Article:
It's the end... but the moment has been prepared for.
Logopolis was the seventh and final story of Season 18 of Doctor Who. It was Tom Baker's last story as the Doctor and marks the first appearance of Peter Davison in the role, at the very end of the story. This serial also marks the first appearance of Janet Fielding as new companion Tegan Jovanka. After being introduced in the previous serial, Nyssa, played by Sarah Sutton, also becomes an official companion. This is also Anthony Ainley's first full story as the Master.
The Doctor goes to Logopolis to repair the TARDIS's chameleon circuit, but his old enemy the Master has plans of his own for the planet of mathematicians, a plan that could spell doom for the universe.
A policeman is talking from the telephone of a police box, (which is the Master's TARDIS in disguise.) Suddenly, the phone goes dead, and the policeman goes to the police box. A hand then drags him inside, and there is an evil chuckle. The Doctor is pacing around in the TARDIS Cloister Room, pondering thoughts of decay and entropy. As he and Adric prepare to leave, the large bell in the centre of the room begins to ring. This worries the Doctor, as the sound of the Cloister Bell is a sign of impending universal catastrophe.
To keep his mind off this, he decides to repair the TARDIS's chameleon circuit, which has frozen it into the shape of a police box. In order to do this, he intends to materialise the TARDIS around a real police box (thus disguising it), and then obtain its precise measurements in 27 dimensions. With these measurements, he will have the inhabitants of the planet Logopolis produce a mathematical calculation — a Block Transfer Computation — to reset the circuit. However, the "police box" he materialises around is actually the TARDIS of the Master, who has survived their encounter on the planet Traken. When the Doctor materialises around the Master's TARDIS, a recursive loop of TARDISes within TARDISes is formed.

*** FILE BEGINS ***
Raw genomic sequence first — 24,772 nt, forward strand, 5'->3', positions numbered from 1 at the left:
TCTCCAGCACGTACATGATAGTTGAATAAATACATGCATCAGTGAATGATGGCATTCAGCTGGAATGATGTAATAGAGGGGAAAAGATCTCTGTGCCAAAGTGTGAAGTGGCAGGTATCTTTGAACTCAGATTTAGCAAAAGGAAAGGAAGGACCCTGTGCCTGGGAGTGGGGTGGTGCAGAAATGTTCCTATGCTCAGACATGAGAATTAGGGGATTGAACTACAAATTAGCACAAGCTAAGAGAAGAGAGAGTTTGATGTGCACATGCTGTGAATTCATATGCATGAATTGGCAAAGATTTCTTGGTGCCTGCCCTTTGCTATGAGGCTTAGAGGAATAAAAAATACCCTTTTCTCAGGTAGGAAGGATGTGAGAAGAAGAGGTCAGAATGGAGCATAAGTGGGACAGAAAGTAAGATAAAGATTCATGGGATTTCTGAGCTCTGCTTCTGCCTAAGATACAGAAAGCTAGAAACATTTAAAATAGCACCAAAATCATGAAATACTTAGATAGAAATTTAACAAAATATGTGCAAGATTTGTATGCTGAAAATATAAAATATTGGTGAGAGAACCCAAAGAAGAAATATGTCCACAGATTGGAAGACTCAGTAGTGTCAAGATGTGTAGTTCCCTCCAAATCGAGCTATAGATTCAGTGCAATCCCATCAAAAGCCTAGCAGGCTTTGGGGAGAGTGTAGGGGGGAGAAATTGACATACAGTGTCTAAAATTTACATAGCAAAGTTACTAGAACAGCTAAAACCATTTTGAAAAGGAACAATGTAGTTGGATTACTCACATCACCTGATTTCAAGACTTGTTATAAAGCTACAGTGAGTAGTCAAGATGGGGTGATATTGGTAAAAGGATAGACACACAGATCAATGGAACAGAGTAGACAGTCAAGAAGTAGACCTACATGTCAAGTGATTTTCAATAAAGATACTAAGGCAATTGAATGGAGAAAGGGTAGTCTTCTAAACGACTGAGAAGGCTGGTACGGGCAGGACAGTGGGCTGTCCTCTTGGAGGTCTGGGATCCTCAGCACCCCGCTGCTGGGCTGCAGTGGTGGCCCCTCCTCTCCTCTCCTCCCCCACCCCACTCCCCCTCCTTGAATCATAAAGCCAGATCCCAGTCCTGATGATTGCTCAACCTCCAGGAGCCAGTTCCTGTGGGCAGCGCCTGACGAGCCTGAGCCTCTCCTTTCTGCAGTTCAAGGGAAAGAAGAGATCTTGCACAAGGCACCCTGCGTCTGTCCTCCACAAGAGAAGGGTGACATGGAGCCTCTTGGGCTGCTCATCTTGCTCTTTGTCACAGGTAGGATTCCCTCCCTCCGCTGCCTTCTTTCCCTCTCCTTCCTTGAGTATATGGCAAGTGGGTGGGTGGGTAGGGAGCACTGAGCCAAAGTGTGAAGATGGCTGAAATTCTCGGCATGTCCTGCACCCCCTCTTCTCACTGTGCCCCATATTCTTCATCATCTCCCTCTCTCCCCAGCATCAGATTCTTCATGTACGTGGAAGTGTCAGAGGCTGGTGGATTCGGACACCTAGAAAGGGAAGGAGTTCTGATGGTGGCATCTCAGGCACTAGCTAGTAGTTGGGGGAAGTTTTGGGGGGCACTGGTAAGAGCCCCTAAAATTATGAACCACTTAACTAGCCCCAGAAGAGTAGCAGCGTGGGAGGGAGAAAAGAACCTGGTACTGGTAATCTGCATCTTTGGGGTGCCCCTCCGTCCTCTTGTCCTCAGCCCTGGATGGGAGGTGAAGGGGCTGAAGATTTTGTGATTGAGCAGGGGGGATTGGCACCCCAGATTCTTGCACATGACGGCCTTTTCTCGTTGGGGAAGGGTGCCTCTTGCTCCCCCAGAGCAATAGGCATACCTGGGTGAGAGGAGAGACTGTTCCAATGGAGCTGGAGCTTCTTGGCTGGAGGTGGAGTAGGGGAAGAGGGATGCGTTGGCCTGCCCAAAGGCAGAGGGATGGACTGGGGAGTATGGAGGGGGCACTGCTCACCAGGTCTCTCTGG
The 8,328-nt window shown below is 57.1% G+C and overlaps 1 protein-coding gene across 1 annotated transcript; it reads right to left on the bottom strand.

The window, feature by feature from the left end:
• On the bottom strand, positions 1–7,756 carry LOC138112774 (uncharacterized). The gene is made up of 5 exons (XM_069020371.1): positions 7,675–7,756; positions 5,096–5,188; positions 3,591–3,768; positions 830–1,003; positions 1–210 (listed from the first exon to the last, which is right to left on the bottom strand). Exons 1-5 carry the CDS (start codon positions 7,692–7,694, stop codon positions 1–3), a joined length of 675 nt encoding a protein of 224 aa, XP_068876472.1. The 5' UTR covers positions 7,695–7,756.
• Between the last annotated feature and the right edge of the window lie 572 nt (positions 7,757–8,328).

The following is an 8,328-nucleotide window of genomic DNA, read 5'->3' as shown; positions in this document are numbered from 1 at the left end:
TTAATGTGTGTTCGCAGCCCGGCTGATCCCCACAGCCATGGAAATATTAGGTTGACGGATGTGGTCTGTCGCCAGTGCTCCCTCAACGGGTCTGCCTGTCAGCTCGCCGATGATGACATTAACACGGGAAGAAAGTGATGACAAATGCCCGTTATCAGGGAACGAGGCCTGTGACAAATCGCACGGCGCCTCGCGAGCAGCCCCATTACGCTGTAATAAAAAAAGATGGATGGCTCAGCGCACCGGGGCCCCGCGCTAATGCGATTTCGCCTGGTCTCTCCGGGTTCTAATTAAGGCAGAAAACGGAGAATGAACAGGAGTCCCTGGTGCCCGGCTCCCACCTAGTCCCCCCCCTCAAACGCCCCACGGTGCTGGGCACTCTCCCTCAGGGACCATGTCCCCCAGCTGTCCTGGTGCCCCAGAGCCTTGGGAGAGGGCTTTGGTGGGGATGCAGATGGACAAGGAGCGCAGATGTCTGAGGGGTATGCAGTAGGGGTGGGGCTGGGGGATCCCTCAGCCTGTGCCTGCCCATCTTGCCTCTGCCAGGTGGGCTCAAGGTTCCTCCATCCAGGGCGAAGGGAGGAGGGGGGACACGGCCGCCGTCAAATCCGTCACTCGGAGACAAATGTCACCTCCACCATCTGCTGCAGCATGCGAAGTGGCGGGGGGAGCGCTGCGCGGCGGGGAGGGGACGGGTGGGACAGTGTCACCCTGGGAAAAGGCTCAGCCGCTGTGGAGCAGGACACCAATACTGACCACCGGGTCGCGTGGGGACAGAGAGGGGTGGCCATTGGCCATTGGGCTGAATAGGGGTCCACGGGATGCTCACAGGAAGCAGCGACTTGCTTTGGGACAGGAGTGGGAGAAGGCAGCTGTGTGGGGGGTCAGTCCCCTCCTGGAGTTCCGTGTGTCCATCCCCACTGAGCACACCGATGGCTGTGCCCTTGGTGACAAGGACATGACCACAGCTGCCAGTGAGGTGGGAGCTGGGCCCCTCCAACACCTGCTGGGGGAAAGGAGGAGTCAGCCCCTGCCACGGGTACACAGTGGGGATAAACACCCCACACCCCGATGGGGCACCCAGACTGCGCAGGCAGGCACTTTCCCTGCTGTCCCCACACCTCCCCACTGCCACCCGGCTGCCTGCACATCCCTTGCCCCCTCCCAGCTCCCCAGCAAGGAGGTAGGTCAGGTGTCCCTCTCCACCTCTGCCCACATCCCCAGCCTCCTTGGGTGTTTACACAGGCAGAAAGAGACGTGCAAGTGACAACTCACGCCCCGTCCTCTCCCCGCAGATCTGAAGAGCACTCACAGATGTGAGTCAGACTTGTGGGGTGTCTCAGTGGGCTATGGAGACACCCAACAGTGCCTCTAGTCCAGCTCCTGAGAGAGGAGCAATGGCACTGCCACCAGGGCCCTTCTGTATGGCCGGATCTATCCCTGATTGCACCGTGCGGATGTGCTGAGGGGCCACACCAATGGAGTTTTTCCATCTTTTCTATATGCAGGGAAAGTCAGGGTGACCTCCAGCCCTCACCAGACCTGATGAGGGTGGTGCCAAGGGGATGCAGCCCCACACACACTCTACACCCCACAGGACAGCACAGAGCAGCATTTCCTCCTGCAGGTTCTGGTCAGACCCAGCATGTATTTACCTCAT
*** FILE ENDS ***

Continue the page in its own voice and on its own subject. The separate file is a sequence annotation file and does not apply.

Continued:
Meanwhile, an airline stewardess, Tegan Jovanka, is being driven to the airport by her Aunt Vanessa. After their car breaks down, Tegan decides to go to the "police box" for help, but finds herself lost in the TARDIS instead. The Doctor and Adric enter another police box in a duplicate TARDIS, but the Doctor, telling Adric to wait behind finds himself this time outside the box. He meets a number of policemen, who find the shrunken, dead bodies of Tegan's aunt and the policeman.
The police think the Doctor has something to do with it, but Adric creates a distraction, and allows the Doctor to escape. In the distance, a mysterious white-clad stranger watches the proceedings. Realising that the shrunken bodies are the trademark of the Master, the Doctor decides to materialise the TARDIS underwater, to literally flush him out. The Doctor misses the River Thames, however, and lands on a boat instead. The mysterious stranger appears here too, and beckons to the Doctor, telling him to go to Logopolis.
As the TARDIS arrives at Logopolis, Tegan finds her way to the control room, somewhat annoyed. She asks to know where her aunt is, and the Doctor, realising that Tegan's aunt was the dead woman in the car, skirts the question. Once they exit the TARDIS, the Doctor asks the Logopolitan leader, the Monitor, for his help. The Logopolitans are able to model reality by pure mathematics and whatever they calculate can take physical form. Since block transfer computations cannot be calculated by machines or computers, the Logopolitans speak aloud a line of calculations and passing them on.
However, unknown to the group, the Master has arrived on Logopolis, and has killed several Logopolitans, which disrupts the calculations for the TARDIS. When the Logopolitans produce the required computation and the Doctor attempts to enter it into the TARDIS, it instead shrinks the TARDIS to half its normal size and causes strange effects inside the ship.